Jan. 15, 2015
Nearly 56 years after he walked off a basketball court for the final time wearing University of Notre Dame blue and gold colors, Tom Hawkins is still fighting for rebounds.
"I averaged 23 points a game and 16.7 rebounds a game in my career at Notre Dame," said Hawkins who graduated in 1959. "Round the rebounds up to the closest tenth, and give me 17 a game."
Hawkins, whose 1,318 career rebounds serve as the longest standing record in the 109-year history of Fighting Irish basketball, will be inducted into the Notre Dame Basketball Ring of Honor Saturday. He will be the seventh person to join the pantheon of Irish greats that already includes Austin Carr, Adrian Dantley, Skylar Diggins, Luke Harangody, Ruth Riley and former men's basketball coach Richard "Digger" Phelps.
A special ceremony is planned for Hawkins Saturday, when the No. 12 Irish take on Miami (2 p.m. EST tip-off at Purcell Pavilion).
Notre Dame's first African-American student to earn All-America honors, Hawkins carved out a brilliant legacy long before the banner emblazoned with his name in blue and gold is hoisted to the rafters of Purcell Pavilion.
A graduate of Chicago's Parker High School, the 6-foot-5-inch Hawkins became the first Irish player to average in double figures in scoring and rebounding in each of his three seasons (freshmen weren't allowed to play under NCAA rules at the time). In his three varsity seasons at Notre Dame, he grabbed 1,318 career rebounds, a record that still stands. He is ninth on the Irish career points list with 1,820.
After graduating from Notre Dame, Hawkins became a first-round NBA draft pick and played for 10 seasons, mostly with the Lakers. He scored 6,672 points and hustled for 4,607 rebounds in his professional career.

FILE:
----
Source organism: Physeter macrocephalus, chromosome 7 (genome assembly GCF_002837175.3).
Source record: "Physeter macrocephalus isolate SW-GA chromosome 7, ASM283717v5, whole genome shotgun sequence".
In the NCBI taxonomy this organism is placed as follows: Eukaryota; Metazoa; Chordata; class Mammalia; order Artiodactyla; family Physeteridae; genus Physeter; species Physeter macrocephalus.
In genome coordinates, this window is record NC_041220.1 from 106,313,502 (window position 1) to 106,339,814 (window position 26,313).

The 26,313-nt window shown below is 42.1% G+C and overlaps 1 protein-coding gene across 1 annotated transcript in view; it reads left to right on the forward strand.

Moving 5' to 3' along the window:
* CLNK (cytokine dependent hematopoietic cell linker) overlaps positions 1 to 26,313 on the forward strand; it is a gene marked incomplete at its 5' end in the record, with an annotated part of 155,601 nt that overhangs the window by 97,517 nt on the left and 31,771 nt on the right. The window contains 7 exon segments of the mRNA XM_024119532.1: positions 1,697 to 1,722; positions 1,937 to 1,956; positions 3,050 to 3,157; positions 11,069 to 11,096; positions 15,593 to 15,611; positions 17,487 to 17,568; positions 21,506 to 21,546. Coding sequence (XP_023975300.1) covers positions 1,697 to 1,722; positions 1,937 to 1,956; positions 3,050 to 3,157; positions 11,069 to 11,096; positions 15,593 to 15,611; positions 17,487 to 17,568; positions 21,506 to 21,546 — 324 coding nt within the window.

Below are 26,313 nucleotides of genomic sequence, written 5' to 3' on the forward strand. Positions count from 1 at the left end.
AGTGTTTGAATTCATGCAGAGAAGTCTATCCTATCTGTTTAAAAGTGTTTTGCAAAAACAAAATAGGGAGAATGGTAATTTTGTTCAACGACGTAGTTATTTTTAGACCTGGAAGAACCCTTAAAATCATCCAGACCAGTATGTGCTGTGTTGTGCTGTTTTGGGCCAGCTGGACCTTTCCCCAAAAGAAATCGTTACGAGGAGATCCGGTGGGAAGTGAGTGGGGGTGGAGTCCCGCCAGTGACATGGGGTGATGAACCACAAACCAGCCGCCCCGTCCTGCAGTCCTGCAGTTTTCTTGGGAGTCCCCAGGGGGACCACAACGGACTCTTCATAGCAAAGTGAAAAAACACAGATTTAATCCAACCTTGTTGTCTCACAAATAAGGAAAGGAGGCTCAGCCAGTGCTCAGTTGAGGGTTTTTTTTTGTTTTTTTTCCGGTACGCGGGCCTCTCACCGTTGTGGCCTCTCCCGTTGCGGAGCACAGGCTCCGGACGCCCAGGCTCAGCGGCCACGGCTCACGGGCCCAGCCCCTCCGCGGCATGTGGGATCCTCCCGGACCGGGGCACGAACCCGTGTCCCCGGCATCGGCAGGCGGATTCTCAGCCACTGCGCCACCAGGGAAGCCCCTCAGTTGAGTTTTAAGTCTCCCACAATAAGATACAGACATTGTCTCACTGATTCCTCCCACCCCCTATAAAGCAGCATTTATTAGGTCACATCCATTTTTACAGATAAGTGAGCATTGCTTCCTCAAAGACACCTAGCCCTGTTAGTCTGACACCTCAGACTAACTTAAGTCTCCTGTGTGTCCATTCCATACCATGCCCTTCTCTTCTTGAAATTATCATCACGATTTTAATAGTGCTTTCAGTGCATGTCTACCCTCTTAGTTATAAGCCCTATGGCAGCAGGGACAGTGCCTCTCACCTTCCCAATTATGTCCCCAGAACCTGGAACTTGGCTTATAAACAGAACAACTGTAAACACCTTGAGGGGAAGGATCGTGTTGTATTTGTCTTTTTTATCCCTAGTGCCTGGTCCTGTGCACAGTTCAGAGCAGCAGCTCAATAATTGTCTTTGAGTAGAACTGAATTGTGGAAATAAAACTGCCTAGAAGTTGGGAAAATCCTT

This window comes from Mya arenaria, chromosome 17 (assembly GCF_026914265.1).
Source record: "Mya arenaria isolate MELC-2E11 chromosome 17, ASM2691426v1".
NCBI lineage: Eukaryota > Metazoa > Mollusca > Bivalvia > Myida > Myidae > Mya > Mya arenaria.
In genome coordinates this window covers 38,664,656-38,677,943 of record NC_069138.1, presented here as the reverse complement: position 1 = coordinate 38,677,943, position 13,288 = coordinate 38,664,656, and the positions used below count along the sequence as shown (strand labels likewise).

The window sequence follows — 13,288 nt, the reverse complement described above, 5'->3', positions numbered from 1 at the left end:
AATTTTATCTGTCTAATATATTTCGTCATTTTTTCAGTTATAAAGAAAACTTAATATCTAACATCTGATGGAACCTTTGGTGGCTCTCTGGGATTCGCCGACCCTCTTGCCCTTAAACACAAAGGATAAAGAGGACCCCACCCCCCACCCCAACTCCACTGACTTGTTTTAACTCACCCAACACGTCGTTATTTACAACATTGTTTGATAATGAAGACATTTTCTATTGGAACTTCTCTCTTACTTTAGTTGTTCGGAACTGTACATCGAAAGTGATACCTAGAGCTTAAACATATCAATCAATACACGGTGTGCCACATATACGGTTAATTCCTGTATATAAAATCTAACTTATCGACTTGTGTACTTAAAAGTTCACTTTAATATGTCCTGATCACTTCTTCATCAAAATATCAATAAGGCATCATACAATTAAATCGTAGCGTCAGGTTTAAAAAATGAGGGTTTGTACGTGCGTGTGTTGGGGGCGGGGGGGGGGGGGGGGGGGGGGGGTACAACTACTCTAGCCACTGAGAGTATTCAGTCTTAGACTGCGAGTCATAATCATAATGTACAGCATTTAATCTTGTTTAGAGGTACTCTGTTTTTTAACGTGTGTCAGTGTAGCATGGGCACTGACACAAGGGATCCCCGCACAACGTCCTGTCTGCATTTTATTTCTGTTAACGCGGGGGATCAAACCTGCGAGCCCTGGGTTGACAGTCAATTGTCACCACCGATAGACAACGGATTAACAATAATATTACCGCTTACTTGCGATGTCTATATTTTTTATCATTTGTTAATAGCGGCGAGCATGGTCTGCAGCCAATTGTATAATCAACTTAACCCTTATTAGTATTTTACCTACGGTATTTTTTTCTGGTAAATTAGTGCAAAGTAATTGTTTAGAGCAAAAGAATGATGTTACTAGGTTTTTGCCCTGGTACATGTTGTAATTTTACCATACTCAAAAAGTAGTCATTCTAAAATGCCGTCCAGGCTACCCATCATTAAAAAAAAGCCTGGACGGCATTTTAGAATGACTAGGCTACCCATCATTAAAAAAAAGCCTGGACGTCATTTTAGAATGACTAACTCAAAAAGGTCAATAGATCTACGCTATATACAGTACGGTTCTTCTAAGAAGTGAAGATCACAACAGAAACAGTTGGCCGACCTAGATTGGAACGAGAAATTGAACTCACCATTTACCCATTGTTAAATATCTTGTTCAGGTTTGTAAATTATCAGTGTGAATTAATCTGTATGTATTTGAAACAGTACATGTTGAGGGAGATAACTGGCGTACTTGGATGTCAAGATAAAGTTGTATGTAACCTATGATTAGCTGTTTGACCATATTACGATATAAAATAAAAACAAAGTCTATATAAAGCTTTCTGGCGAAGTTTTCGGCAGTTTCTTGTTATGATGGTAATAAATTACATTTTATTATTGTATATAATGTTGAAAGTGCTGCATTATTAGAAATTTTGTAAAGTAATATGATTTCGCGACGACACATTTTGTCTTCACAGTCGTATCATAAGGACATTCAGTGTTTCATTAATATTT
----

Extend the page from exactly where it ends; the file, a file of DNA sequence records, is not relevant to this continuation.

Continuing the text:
Notre Dame men's basketball coach Mike Brey said the decision to make Hawkins the next inductee into Notre Dame's Ring of Honor was a slam dunk.
"I always ask some of our former guys, former coaches, about who should be inducted into the Ring of Honor, and it was the easiest decision of any of them to go up," Brey said. "It was like, 'Oh, yeah, Tommy has to go up this time.'"
According to Brey, Hawkins distinguished himself as a Notre Dame man far beyond the basketball court.
"Tommy was a trailblazer here," Brey said. "He was a groundbreaker as an African-American student, but also as a basketball player. And then the manner in which he represented himself and the class act that he was, not only while he was here, but also later in life, he's an unbelievable role model.
"After we made it public that he was going to be the guy, I had an outpouring from our former players, like, 'That is awesome, coach. That's the right guy.' Almost every one of our African-American players said, 'He was a role model for me. I will be back for this ceremony.'"
Hawkins was always proud of the righteous stand Notre Dame took during the turbulent social upheaval as the civil rights movement swept across America.
"This was a time of major racial conflict, and nationally segregation was the name of the game," Hawkins said of playing in the late 1950s. "(Then Notre Dame president) Father (Theodore) Hesburgh at a press conference in 1955 told the world that anywhere Notre Dame's minority students weren't welcome, neither was Notre Dame. This was huge, because this was nine years before the first civil rights legislation, this was before Martin Luther King Jr. and Rosa Parks and the Montgomery bus boycott."
Notre Dame wouldn't schedule schools that didn't allow African-American student-athletes on their campus. The Irish wouldn't stay at segregated hotels or dine at segregated restaurants.
"Notre Dame was one of the first schools to take that kind of stand," Hawkins said.
In 1958 the NCAA allowed Kentucky to play host to a men's basketball regional on the contingency that the university had to find a hotel in Lexington that would allow African-Americans.
Notre Dame beat Indiana in the regional semifinal and took a 25-3 record into the regional championship game against host Kentucky.